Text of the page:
The Spring Festival of India, Holi which is on the 10th of March this year is a festival of colours. Celebrated in March or April according to the Hindu calendar, it was meant to welcome the spring and win the blessings of Gods for good harvests and fertility of the land. As with all the Hindu festivals, there are many interesting legends attached to Holi. It is the second most important festival of India after Diwali.
Special sweets are prepared on Holi with the Puran Poli taking the place of pride and in the evening friends come together around a bonfire which is a representation of burning away all that is evil and starting afresh. It is a festival of fun and frolic and the exuberance and the festivity of the season are remarkable. The day after Holi is called Dhulwad in Maharashtra and is celebrated by splashing colours and water on each other. This is particularly popular with teenagers and collegians who are seen going around the city in large groups on their bikes and scooters having a fantastic time.
So coming back to Puran Poli this is what I have for all of you today. Puran Poli is the like the heart and soul of Maharashtrian cuisine and and it's a true test of your cooking skills. It's a skill not just learnt from a cookbook but something that is handed down generations. The best Puran Poli I have eaten is the one made by my mother-in-law. They are just the ultimate and I really have to keep a check on how many I eat . Having said that I also take great pride in saying that my own Puran Polis come out beautifully as well considering the fact that I make them only once or twice a year. My family loves them and we can never have enough. So I have to share them with all of you, don't I?
For those to whom Puran Poli is a new dish, Puran is basically a sweet stuffing made from chana dal and jaggery. Poli is a flat bread. This puran is stuffed in dough and then rolled out gently to make Puran Poli which is eaten with loads of melted ghee. It is heaven on earth.
Here's how I go about it:
Ingredients for the Puran:
1.5 cups chana dal
1 cup jaggery
1/2 cup sugar,
1/4 tspn grated nutmeg
1/4 tspn cardammom powder,
1/8 tspn saffron strands soaked in warm water
1/4 tspn salt,
3 cups water to cook the chana dal
Ingredients for the outer cover or Poli
1 cup wheat flour finely sifted
1 cup plain flour (maida)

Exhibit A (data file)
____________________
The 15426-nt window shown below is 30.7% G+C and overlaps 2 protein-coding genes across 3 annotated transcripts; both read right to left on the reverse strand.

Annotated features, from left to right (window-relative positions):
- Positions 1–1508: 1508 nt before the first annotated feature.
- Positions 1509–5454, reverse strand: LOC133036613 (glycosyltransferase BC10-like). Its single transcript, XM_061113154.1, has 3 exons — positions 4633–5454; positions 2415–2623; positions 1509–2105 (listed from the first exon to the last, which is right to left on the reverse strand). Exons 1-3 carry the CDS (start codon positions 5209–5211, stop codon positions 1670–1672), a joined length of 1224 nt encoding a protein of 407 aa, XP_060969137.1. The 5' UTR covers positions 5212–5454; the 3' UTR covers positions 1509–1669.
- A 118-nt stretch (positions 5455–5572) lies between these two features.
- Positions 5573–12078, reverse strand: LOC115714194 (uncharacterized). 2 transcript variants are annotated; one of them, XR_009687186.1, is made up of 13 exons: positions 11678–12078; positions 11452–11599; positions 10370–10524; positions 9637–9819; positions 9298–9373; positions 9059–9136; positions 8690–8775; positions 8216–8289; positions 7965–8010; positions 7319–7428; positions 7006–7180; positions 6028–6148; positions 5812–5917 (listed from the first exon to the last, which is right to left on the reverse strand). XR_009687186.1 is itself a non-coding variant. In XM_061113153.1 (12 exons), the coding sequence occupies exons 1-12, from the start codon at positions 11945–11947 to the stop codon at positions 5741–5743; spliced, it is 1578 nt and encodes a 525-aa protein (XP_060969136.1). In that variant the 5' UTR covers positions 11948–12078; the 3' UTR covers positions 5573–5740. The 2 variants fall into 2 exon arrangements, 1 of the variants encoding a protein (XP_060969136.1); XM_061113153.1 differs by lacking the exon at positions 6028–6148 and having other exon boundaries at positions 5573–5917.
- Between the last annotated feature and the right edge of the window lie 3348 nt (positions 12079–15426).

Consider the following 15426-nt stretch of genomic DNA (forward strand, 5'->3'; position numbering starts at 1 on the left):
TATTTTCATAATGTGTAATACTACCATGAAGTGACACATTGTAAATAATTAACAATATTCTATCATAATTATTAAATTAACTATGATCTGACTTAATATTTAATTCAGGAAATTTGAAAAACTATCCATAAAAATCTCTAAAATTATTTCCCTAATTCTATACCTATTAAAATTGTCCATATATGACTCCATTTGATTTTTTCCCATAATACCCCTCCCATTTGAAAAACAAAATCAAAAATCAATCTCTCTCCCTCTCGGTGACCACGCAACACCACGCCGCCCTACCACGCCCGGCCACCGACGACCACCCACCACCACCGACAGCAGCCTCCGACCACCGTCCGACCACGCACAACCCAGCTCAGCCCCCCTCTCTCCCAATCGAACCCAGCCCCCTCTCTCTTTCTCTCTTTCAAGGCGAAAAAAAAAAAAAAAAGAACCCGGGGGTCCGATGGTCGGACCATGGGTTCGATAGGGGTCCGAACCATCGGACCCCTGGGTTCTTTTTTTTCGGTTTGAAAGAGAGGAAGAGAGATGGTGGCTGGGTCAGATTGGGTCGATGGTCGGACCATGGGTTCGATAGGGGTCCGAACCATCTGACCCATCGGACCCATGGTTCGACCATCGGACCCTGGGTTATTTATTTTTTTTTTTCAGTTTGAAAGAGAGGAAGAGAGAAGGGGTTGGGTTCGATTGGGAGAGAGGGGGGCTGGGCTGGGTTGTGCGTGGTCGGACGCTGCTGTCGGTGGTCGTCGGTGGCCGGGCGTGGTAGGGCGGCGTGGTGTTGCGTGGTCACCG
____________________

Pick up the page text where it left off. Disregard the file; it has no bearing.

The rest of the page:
1/4 tspn salt
8 to 10 tblspns of oil to knead the dough,
1 cup rice or plain flour to dust while rolling out the poli
Method for cooking the Puran:
Ideally the chana dal is cooked in a open saucepan till it gets soft and mushy but I prefer to cook it in a pressure cooker as that is much faster and and I don't have to watch it all the time. So place the chana dal with double quantity of water and pinch of turmeric in a pressure cooker container and then pressure cook it . I cook it for a little longer that I would cook normal dal .
While this is cooking prepare the dough for the poli. Mix the 2 flours and salt and form a soft dough by adding enough water. Pour all oil and knead well. The quantity of oil seems a lot but believe me it is necessary to make a delicious puran poli. Leave the dough covered for 1 to 11/2 hour.
When the dal is thoroughly cooked and mushy remove the container from the cooker and drain the excess cooking liquid from the dal. This is called Kat and is used to make a delicious spicy soupy meal accompaniment called Katachi Amti.
What I do now is blend the dal well with a hand mixer still it is smooth with absolutely no grainy texture. Then place this dal ,the jaggery and sugar in a heavy bottom pan and cook it on a low flame stirring frequently till the mixture thickens to the point where if you insert a serving spoon in it , it will stand in the mixture. This is how experts test it. Finally add the nutmeg , cardamom powders and the soaked saffron and give it all a good mix . Switch off the gas. Stirring the mixture frequently is important as it sticks easily to the bottom of the pan.
After the Puran has cooled you can rolling out the Puran polis by taking a ball of dough and thrice as much puran . Roll out the dough a little then place the Puran over it and pulling all the edges to the centre close the mouth of the dough. Dust a small amount of flour on the surface and on the rolling pin and gently roll the poli ensuring that the puran is evenly spread inside without breaking out of the dough.
To roast you need the tawa (skillet) just moderately hot. Roast on one side then flip once and the poli is done. Do not over cook. This is a delicate creation and treat it accordingly. To serve melt ghee and spoon generously( and I mean really generously) over the poli and with some warm saffron flavoured milk alongside. Serve hot.